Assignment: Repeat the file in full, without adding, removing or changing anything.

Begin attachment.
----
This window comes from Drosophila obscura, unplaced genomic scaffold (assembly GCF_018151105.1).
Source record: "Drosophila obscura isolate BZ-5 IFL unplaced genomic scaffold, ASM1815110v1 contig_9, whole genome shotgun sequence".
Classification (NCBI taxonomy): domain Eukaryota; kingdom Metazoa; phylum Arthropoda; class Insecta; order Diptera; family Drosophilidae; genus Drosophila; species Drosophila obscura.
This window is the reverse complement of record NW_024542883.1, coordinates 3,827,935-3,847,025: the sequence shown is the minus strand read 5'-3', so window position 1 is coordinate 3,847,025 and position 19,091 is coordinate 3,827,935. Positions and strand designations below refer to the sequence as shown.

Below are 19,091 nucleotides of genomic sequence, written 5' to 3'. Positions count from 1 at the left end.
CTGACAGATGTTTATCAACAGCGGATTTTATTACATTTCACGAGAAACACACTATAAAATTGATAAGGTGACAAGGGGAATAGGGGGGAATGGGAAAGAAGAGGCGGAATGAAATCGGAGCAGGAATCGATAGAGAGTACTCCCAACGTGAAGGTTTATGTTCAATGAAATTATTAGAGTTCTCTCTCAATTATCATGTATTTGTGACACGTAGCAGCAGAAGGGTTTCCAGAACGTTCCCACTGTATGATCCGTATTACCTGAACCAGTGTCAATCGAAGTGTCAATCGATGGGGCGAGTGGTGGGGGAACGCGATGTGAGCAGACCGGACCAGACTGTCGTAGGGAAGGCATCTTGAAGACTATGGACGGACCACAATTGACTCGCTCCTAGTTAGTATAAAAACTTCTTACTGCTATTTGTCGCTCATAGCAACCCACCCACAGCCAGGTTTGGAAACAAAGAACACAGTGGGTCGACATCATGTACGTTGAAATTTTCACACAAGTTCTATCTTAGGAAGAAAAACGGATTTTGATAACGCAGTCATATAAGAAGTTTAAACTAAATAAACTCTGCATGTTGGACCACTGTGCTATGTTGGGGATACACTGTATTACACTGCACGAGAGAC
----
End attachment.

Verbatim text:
This window comes from Drosophila obscura, unplaced genomic scaffold (assembly GCF_018151105.1).
Source record: "Drosophila obscura isolate BZ-5 IFL unplaced genomic scaffold, ASM1815110v1 contig_9, whole genome shotgun sequence".
Classification (NCBI taxonomy): domain Eukaryota; kingdom Metazoa; phylum Arthropoda; class Insecta; order Diptera; family Drosophilidae; genus Drosophila; species Drosophila obscura.
This window is the reverse complement of record NW_024542883.1, coordinates 3,827,935-3,847,025: the sequence shown is the minus strand read 5'-3', so window position 1 is coordinate 3,847,025 and position 19,091 is coordinate 3,827,935. Positions and strand designations below refer to the sequence as shown.

Below are 19,091 nucleotides of genomic sequence, written 5' to 3'. Positions count from 1 at the left end.
CTGACAGATGTTTATCAACAGCGGATTTTATTACATTTCACGAGAAACACACTATAAAATTGATAAGGTGACAAGGGGAATAGGGGGGAATGGGAAAGAAGAGGCGGAATGAAATCGGAGCAGGAATCGATAGAGAGTACTCCCAACGTGAAGGTTTATGTTCAATGAAATTATTAGAGTTCTCTCTCAATTATCATGTATTTGTGACACGTAGCAGCAGAAGGGTTTCCAGAACGTTCCCACTGTATGATCCGTATTACCTGAACCAGTGTCAATCGAAGTGTCAATCGATGGGGCGAGTGGTGGGGGAACGCGATGTGAGCAGACCGGACCAGACTGTCGTAGGGAAGGCATCTTGAAGACTATGGACGGACCACAATTGACTCGCTCCTAGTTAGTATAAAAACTTCTTACTGCTATTTGTCGCTCATAGCAACCCACCCACAGCCAGGTTTGGAAACAAAGAACACAGTGGGTCGACATCATGTACGTTGAAATTTTCACACAAGTTCTATCTTAGGAAGAAAAACGGATTTTGATAACGCAGTCATATAAGAAGTTTAAACTAAATAAACTCTGCATGTTGGACCACTGTGCTATGTTGGGGATACACTGTATTACACTGCACGAGAGAC